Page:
Busting Black Friday myths
November 15, 2012
WEST LAFAYETTE, Ind. - Over the years, Black Friday, the day after Thanksgiving that is considered the launch of the holiday shopping season, has led to almost as many traditions as Turkey Day itself.
Many families have rituals built around Black Friday shopping. But Black Friday traditions also have spurred some myths, says Richard Feinberg, a Purdue University professor of consumer science and retailing.
Here are five of Feinberg's Black Friday myths:
* Black Friday is the busiest shopping day of the year. It's not. It's one of the top five shopping days, but the busiest almost always is the Saturday before Christmas.
* You can get the best bargains on Black Friday. No and yes. Stores will offer a few really great bargains that you cannot get any other time. But these are designed to get people into the store and are in limited supply. You can get great bargains throughout the Christmas buying season, and if you wait, you can get some of the best bargains after the new year.
* Everything is on sale on Black Friday. No. Prices will be lowest for different merchandise at different times before and after Christmas.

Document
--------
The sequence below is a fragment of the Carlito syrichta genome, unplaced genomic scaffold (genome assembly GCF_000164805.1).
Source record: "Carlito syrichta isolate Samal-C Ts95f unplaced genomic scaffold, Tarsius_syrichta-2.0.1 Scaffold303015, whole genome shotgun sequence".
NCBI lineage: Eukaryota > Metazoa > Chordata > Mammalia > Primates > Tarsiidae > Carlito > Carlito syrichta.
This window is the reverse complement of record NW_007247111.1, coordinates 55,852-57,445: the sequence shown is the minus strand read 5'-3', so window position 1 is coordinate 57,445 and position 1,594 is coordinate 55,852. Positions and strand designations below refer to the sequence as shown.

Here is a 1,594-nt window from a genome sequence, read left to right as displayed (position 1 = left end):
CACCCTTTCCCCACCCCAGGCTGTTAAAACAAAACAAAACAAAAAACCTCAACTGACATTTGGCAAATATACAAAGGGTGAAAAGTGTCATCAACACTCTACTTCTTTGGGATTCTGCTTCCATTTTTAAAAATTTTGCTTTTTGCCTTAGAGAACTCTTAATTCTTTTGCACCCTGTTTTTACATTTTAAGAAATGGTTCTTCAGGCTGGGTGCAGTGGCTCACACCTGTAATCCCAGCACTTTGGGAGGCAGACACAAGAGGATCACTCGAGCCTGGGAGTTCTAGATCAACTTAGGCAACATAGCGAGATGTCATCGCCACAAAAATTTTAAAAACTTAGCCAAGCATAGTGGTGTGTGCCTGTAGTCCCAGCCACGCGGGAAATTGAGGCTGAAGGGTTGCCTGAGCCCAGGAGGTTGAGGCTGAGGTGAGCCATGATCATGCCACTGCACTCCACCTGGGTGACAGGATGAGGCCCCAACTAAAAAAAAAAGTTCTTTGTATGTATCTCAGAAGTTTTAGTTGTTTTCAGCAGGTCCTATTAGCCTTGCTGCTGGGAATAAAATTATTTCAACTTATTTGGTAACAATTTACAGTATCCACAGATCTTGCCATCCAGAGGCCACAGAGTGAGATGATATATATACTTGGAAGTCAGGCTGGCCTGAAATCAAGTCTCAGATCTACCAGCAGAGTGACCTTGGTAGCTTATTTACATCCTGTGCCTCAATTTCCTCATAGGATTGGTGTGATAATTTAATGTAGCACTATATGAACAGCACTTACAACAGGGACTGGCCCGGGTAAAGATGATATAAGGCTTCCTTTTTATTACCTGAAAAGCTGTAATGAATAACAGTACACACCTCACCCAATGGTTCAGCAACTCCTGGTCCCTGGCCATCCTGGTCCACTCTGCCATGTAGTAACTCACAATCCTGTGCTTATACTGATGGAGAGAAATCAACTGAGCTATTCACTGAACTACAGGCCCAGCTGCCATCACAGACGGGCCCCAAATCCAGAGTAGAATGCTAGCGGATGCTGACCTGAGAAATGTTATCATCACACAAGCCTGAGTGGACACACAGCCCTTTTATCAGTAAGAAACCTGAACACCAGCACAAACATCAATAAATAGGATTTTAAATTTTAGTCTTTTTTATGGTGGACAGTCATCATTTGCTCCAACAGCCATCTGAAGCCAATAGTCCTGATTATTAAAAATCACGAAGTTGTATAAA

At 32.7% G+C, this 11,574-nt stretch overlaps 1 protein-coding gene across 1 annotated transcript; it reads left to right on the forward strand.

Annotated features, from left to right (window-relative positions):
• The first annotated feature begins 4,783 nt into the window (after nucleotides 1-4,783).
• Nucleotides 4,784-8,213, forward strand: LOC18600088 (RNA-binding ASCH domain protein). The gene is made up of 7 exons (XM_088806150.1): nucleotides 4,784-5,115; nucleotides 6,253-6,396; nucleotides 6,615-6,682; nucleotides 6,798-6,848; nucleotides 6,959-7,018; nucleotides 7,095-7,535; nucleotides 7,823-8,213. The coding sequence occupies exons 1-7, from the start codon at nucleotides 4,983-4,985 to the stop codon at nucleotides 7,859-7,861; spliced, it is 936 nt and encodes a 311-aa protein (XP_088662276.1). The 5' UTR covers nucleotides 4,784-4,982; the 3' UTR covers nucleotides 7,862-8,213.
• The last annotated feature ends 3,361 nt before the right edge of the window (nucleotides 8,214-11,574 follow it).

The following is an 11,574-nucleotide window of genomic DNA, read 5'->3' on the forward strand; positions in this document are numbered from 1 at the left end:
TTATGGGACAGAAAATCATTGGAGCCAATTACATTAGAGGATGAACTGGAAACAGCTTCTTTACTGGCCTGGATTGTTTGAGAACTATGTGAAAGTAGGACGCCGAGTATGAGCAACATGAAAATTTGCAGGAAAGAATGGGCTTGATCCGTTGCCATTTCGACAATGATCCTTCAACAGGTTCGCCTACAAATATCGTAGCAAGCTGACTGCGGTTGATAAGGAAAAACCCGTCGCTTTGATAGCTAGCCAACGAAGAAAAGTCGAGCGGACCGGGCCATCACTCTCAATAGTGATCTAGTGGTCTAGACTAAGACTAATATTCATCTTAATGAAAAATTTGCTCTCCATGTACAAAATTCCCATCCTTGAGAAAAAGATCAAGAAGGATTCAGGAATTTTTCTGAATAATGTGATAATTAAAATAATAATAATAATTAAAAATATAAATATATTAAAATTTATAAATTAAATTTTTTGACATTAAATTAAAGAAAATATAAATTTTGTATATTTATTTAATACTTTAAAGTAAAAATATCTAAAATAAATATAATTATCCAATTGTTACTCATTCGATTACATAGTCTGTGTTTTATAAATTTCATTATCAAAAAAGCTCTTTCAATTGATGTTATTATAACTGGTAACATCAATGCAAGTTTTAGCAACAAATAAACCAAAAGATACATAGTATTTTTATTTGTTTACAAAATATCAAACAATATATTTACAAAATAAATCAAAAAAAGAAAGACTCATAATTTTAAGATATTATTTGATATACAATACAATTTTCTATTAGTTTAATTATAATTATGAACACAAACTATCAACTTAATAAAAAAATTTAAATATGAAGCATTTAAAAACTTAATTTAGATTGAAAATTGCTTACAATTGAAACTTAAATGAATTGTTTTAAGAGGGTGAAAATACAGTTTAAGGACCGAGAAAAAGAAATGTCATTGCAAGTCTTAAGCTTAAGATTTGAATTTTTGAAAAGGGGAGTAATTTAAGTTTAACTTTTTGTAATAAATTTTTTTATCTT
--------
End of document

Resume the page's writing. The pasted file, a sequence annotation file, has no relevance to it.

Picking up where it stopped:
* Most people do not like Black Friday shopping. Not true. While some surely aren't enamored of it, many people love it. Feinberg says there is something primal about it. People like to recount their tales of conquest for years afterward, and it becomes part of family mythology.
* People shop on Black Friday just to get the best deals. It's one reason, but not the only one. Consumers are susceptible to "social normative behavior" - we see what others are doing and want to do it, too.
Oh, and Feinberg adds one more myth: The deals are so good you should set up a tent early in the week to be first in line.
"All first in line guarantees is that you will be pushed into the store. That's it," he says.
A full list of Feinberg's Black Friday myths can be downloaded at http://tinyurl.com/a9aqhx5
Writer: Judith Barra Austin, 765-494-2432, firstname.lastname@example.org
Source: Richard Feinberg, 765-497-8301, 765-497-0332 (home), email@example.com